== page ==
I recently came across an interesting example of involuntary consent. Let me explain. My car is ten years old. I really like it, and it has low milage. But, when l was at the dealers getting an oil change I decided to take the latest model for a test drive.
Involuntary consent is the opposite of affirmative express consent. The FTC and the GDPR require affirmative consent. Think of involuntary consent as the opposite of affirmative consent. Affirmative express consent occurs when a person agrees to be bound by a fully disclosed and understandable adhesion contract. Involuntary consent occurs when a person is forced to agree without understanding the implications of agreeing.
On its face, agreeing to transmitting the data doesn’t appear too onerous. First, location data. Okay, that might help me know where I am and help me get where I want to go. Second, vehicle health data seems pretty innocuous too. I might assume this means when I need an oil change, the car will notify me. No longer will I glance up at the little sticker on the windshield and realize I’m overdue for an oil change. That might actually be useful.
But then again, maybe the manufacturer is going to rat me out to car reporting services such as CarFax. Tell these services that I actually don’t take good care of my car. Lower the resale value. That might help the person who buys the car second-hand, but how does it help me? Based on typing my current car’s VIN into their website, CarFax already has 26 reports on my current car. Including servicing records. And reports from either the police, insurance companies, or body shops. I was once rear-ended in the car. Apparently they know that. So it seems like some of my car’s data is already in the wild. It may be available in public records. Or bought.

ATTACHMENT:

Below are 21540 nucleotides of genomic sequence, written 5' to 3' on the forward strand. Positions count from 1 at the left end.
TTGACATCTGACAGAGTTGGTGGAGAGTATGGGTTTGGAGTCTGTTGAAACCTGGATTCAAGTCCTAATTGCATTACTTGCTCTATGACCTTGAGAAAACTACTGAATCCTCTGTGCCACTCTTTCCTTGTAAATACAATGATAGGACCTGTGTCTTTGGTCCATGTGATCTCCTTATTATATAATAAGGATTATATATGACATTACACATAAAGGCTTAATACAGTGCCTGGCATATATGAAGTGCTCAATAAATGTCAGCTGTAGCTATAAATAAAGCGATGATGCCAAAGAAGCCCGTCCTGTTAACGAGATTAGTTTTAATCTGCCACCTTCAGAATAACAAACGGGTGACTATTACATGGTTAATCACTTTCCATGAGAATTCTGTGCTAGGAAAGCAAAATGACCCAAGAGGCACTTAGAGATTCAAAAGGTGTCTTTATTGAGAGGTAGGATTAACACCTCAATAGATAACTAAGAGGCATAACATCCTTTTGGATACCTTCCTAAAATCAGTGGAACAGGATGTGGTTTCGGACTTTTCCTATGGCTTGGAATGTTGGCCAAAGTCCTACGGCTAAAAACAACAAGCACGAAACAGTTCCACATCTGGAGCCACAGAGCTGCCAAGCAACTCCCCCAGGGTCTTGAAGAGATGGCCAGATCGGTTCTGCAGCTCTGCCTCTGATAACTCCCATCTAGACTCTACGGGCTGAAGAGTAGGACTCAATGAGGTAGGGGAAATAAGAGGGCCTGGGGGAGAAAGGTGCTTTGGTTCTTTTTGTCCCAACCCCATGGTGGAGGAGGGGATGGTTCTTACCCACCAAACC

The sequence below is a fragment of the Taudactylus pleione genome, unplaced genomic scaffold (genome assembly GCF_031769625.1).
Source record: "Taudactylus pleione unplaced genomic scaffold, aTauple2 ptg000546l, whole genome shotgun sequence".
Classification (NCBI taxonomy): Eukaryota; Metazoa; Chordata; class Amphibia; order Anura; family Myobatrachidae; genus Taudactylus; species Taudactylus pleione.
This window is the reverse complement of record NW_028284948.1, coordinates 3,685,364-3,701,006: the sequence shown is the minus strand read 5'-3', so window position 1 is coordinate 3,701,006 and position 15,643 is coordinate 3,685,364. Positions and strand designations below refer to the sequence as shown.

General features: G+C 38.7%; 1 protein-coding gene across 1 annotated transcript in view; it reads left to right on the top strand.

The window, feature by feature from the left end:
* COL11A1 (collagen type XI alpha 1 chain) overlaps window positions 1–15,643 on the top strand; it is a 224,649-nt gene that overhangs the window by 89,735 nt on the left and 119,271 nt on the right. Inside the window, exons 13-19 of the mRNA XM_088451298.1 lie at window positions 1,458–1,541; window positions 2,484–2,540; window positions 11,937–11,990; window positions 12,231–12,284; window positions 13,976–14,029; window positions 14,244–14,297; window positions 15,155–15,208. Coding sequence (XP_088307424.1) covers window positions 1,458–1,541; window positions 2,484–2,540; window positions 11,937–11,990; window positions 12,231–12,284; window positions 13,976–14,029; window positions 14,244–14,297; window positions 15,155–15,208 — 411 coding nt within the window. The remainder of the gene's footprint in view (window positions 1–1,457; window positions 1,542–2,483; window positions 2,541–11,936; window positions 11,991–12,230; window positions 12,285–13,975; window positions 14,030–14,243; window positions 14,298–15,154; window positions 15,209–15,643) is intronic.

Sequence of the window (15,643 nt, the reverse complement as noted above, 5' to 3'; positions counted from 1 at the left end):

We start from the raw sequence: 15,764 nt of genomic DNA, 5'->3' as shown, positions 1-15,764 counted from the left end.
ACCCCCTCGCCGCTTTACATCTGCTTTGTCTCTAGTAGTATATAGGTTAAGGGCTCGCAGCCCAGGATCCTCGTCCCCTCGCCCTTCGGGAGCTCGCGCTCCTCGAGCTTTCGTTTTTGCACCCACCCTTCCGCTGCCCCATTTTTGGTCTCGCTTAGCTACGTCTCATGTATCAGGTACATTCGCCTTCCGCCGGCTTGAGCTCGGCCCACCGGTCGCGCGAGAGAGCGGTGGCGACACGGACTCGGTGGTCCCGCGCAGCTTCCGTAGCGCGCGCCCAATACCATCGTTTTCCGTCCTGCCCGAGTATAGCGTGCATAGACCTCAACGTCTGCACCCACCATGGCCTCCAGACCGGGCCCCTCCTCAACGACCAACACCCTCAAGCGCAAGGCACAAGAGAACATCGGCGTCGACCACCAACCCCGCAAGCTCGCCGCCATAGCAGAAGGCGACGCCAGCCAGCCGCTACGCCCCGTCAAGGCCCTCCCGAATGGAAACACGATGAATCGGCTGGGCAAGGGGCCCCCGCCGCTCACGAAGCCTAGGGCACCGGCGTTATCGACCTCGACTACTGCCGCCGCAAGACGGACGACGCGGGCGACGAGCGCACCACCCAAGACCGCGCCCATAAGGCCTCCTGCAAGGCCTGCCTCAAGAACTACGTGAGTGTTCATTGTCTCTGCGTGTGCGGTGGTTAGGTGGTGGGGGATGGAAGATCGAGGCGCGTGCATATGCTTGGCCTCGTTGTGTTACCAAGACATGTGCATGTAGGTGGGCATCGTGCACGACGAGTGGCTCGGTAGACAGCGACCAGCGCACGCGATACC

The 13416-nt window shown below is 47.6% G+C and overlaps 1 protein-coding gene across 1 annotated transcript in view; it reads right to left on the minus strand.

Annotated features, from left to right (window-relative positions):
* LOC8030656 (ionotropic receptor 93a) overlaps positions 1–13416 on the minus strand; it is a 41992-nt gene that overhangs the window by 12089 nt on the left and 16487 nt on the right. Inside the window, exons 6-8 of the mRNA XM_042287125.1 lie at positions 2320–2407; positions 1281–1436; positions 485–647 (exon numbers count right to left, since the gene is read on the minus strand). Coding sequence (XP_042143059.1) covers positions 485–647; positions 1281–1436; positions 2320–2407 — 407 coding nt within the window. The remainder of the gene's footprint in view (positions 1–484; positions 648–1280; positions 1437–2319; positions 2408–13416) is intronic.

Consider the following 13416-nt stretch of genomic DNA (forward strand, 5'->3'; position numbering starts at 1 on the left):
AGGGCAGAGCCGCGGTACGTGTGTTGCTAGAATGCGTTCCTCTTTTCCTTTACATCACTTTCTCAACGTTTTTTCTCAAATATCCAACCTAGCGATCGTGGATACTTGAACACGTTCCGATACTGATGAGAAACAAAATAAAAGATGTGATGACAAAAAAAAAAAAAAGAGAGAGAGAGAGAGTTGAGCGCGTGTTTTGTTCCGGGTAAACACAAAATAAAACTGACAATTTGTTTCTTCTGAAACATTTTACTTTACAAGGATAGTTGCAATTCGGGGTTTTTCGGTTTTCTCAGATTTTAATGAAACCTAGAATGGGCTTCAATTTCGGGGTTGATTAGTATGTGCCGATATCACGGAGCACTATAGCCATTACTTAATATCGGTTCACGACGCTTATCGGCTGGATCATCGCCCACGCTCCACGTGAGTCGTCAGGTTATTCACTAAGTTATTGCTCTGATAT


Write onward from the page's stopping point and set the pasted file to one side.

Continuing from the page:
Finally, consider driving data. Likely, this includes data about how fast I accelerate. How hard I brake. How I change lanes. Data I am sure my insurance company would love to see. I know some insurance companies will potentially lower your insurance rate if you put a device in your car that collects this data. At least in this case you are aware the data is collected because you installed the device. You’ve already agreed they can use the data. Including likely using it against you.
Unknowns and Involuntary Consent
Suppose you disable the data transmission. What happens? How does the experience of driving the car change? Can you only disable part of the transmission? For example, the driving data? What if you have an accident? Will the manufacture give the data to the police? To the insurance company? Will they do this voluntarily? Of will they demand a subpoena or a order for discovery? Can you get a copy of the data? Can you add context to the data? Even after reading the policy, you likely will not know the answers to these questions. And that doesn’t cover the unknowns you can’t even contemplate now. New uses for this data.
And what is the choice? Buy the car or don’t buy the car. Could you even find a new car which does not transmit this or similar data. This is why consent in this case is involuntary. There is poor disclosure. And no real choice.
Disclaimer: Nothing in this post is legal advice. Before taking action about any matter discussed in this post you should consult an attorney.